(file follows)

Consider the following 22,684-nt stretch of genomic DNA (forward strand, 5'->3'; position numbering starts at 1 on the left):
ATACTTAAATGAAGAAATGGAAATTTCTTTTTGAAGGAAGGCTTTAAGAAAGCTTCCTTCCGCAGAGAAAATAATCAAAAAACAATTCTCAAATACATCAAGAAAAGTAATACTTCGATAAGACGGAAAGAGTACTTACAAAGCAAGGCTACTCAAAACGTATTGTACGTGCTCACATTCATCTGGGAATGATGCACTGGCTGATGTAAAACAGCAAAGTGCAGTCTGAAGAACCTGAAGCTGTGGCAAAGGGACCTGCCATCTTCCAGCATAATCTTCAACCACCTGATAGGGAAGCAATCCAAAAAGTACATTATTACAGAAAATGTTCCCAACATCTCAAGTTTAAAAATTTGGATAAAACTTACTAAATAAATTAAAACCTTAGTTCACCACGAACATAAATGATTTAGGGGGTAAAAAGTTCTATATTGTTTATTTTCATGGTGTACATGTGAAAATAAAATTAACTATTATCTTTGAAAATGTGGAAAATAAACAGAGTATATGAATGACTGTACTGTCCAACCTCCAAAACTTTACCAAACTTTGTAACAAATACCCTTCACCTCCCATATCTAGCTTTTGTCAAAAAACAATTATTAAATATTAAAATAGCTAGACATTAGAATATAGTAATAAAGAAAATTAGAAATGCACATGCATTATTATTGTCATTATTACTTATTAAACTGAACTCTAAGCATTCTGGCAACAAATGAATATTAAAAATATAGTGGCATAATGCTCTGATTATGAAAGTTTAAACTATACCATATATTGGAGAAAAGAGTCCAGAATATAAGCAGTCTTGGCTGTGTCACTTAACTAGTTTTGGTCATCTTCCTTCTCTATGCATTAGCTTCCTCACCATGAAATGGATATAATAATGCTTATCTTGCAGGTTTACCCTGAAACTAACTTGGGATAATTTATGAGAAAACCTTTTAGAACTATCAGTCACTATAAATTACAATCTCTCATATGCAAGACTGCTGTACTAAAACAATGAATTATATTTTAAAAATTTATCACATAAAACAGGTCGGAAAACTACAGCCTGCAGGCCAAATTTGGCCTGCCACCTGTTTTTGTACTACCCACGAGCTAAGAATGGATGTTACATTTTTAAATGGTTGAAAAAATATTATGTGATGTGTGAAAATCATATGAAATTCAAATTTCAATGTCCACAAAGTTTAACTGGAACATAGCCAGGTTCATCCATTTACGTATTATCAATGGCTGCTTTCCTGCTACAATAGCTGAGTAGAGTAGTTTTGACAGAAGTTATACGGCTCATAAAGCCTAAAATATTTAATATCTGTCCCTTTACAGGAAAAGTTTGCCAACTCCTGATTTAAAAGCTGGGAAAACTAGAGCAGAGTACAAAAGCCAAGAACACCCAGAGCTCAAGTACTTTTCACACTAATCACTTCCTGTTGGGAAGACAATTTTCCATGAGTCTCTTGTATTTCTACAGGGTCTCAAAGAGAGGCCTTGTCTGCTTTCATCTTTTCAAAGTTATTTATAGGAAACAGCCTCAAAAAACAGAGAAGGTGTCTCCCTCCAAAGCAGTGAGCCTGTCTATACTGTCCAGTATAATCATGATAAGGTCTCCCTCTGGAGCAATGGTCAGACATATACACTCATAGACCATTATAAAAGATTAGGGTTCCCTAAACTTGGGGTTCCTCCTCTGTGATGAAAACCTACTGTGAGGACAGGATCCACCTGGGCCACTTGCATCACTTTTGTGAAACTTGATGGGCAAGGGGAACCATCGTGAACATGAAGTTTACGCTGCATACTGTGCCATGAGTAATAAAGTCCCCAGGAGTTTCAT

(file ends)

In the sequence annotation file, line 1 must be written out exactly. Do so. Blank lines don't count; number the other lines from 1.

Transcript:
Consider the following 22,684-nt stretch of genomic DNA (forward strand, 5'->3'; position numbering starts at 1 on the left):